The recent Live 8 concerts and efforts on behalf of rock stars to help make poverty history begs the question: Has the Church abdicated its most important ministry to musicians? Justice and charity are intertwined all over Scripture and are the personification of God's mercy to the world. The Church throughout history has reinvigorated and redirected not only its own energies, but also political and social will to help alleviate the poverty in the world. But with 50,000 people dying each day in Africa because of horrendous disease and malnutrition it seems we have become too focused on self, the pleasures of this world, and "naming and claiming" our own blessings to worry about the suffering around us.
The wealth of the earth is for all the people of the earth and not for the private use of a few. Our responsibility to the poor must extend beyond the occasional alms giving, because in actuality, the poor have a moral claim on everything that sits idle in our possession. John Chrysostom says that not to share our possessions is nothing less than theft. "The bread you keep belongs to the hungry; the coat you store in your closet belongs to the naked man; the shoes sitting in your house belong to those who are barefooted; the money you keep hidden belongs to the needy. Thus, you are committing as many injustices as there are people to whom you can give."
The Church too, if she is to be a true witness to the world and demonstrate true koinonia to the world needs to return to the apostolic tradition of sharing wealth collectively, transparently and discerningly. The Church herself is but a trustee of all that God has entrusted to her. Perhaps, we need to spend less adorning icons of Christ and more on tending to Christ who lays in abject squalor "despised...wounded...and oppressed" (Is 53:3-8) because of disease, famine and war. We can no longer be satisfied with the crumbs we offer as an appeasement of our collective conscience. Theology, says historian Demetrios Constantelos, "exists for the ministry of the Church, and the ministry of the Church exists for society and the world." Christian charity and justice is how we demonstrate God's love to the world. A worldly Church cannot reach the world. Basil the Great, the original "rock star" philanthropist warns us that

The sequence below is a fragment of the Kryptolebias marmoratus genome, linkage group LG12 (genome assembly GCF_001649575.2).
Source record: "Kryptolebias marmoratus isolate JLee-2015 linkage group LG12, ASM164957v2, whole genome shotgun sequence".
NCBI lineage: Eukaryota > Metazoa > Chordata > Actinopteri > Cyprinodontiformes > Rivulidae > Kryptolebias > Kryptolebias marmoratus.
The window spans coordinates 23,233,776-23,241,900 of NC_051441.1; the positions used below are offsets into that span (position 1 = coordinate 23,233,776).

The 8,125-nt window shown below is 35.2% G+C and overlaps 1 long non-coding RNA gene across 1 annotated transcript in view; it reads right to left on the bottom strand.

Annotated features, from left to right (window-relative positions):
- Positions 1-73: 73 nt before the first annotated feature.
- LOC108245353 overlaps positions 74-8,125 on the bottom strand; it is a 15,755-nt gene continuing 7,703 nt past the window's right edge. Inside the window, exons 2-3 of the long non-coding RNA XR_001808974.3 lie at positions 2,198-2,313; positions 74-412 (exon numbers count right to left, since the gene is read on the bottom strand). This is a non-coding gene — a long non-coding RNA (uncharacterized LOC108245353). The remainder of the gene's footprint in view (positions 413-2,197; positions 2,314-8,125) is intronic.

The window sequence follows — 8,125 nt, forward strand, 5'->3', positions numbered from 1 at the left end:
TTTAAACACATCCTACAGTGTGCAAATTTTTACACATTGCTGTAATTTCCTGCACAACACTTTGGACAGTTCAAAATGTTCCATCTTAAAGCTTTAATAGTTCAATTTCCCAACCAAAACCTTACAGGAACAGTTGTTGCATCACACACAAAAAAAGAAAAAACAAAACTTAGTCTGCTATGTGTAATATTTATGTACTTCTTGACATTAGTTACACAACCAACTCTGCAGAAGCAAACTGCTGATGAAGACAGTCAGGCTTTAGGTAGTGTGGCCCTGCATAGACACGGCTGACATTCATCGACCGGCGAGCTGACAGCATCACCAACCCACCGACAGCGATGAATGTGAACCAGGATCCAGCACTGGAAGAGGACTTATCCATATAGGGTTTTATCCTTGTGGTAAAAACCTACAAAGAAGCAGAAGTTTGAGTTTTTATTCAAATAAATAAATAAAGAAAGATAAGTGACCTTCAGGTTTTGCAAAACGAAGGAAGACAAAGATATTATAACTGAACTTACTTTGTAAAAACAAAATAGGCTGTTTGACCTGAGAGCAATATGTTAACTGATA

If you have not been merciful, you will not receive mercy; if you have not opened your house to the poor, you will be locked out of the Kingdom of Heaven; if you have refused bread to the hungry, you will be deprived of eternal life.
The contemporary Christian lacks the demonstrable power of God because we have become indistinguishable from the non-Christian. Blinded by the materialistic and hedonistic pleasures of the world it's no wonder we have little to say to contemporary culture. We are trying to do what Christ said cannot be done: serve God and Money. Jesus' message to us is to give up any claims to the wealth of this world. To give, and give generously is the only way we can begin the process of de-deifying money. That means we give and help to the point that it affects our lifestyle. Peter in his desire to cling to this life told Jesus to "depart from me" (Lk 5:1-11). Either Peter leaves everything and follows Jesus or Jesus leaves Peter. In our world of consumerism and material comfort either we "follow" Him and leave our predictable, quiet, settled life to feed the hungry and clothe the naked or He departs from us.
Live 8's message was one of justice, not charity. The Christian message is that there is no justice without charity, because the essence of Christianity, says Chrysostom, is the seeking of the common good. "For nothing can so make a man an imitator of Christ as caring for his neighbors. Indeed, even though you fast, or sleep on hard ground, or even suffer unto death, but should you take no thought for your neighbor, you have done nothing great; despite what you have done, you still stand far from this model of a perfect Christian."
John Kapsalis has an M.T.S from Holy Cross Greek Orthodox School of Theology.